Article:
Round and round the garden
This rhyme is ostensibly very simple and nowadays takes the form, “round and round the garden/ went a teddy bear/ one step, two step/ tickle you under there”. The rhyme is accompanied by some actions which involve taking the baby or toddler’s palm and walk on it with in circles with your middle and index fingers. When you get to the phrase “one step”, you move to the inside of the infant’s wrist and at “two steps” on to the inside of the elbow. The final line is accompanied by the adult tickling junior under the armpit. It never fails to amuse them, I’m told.
The clue to dating the rhyme would seem to be the reference to a teddy bear, the cuddly toys that are popular with the little ones. Teddy bears are a relatively recent phenomenon. In November 1902 the US President, Theodore Roosevelt, known as Teddy, was invited to go on a bear hunting trip in Mississippi. Roosevelt’s party cornered, clubbed and tied an American Black Bear to tree after having chased it with a pack of hounds. In deference to his position Roosevelt was offered the opportunity to shoot the poor creature but he declined, stating that it would be unsporting. However, he did suggest the bear be killed to put it out of its misery.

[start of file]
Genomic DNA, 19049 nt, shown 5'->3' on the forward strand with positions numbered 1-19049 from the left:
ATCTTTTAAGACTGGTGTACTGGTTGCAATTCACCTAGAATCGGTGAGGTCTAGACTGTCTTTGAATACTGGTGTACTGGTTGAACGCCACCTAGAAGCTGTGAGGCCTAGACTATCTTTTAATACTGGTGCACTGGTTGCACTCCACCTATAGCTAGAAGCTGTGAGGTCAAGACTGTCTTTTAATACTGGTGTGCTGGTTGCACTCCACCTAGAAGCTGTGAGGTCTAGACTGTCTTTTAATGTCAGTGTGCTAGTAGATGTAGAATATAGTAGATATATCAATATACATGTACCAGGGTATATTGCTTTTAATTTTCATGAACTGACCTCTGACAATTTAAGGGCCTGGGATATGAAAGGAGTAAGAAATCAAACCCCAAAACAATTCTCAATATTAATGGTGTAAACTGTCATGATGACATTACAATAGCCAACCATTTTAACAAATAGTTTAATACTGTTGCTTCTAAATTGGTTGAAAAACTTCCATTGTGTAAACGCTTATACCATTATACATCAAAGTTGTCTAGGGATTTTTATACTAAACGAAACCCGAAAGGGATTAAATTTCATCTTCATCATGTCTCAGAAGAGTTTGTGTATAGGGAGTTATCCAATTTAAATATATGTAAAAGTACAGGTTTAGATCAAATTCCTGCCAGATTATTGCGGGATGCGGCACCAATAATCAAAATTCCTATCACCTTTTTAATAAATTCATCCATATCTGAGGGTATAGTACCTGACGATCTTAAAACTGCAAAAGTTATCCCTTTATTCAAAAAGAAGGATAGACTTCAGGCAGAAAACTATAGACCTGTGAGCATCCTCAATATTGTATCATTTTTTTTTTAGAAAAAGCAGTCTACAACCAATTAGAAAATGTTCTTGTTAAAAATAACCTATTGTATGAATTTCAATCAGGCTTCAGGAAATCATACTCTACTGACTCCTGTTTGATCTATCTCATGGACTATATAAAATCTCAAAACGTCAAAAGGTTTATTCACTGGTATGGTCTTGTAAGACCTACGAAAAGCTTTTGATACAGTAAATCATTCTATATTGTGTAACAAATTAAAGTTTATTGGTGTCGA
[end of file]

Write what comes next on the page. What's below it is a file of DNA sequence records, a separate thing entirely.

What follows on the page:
The incident spawned a cartoon by Clifford Berryman published in the Washington Post on November 16th 1902 which in turn prompted Morris Michtom to develop a stuffed toy bear which he sent to the President. Roosevelt allowed Michtom to use his name and so he went into production, putting his bear creation in his shop window with a sign round its neck saying Teddy’s bear. Sales were so good that in 1907 he formed the Ideal Novelty and Toy Company.
Coincidentally, at around the same time the Steiff firm in Germany had produced a stuffed bear, although it is unlikely, at least at first, that either manufacturer knew what the other was up to. Early teddy bears were made to look like real bears whereas the modern versions have larger eyes and foreheads and smaller noses to make them more friendly and winsome.
So a 20th century origin seems a slam dunk, particularly as it did not appear in print until the late 1940s. But.. and there is a big but. There are at least two other variants. One features a hare: “round about there/ sat a little hare/ the bow-wows came and chased him/ right up there”. And in Ireland we find a slight variant, “round and round the racecourse/ catch a little hare/ one step, two steps/ thickly under there!”
Although these cannot be dated with any precision, it seems to me unquestionable that they are variations on the same theme and that while the popular teddy bear version cannot be other than a 20th century version, there is no reason to believe that the basic rhyme format is of older vintage. After all, tickling, playing with and trying to amuse a baby has been part and parcel of parenthood since the year dot.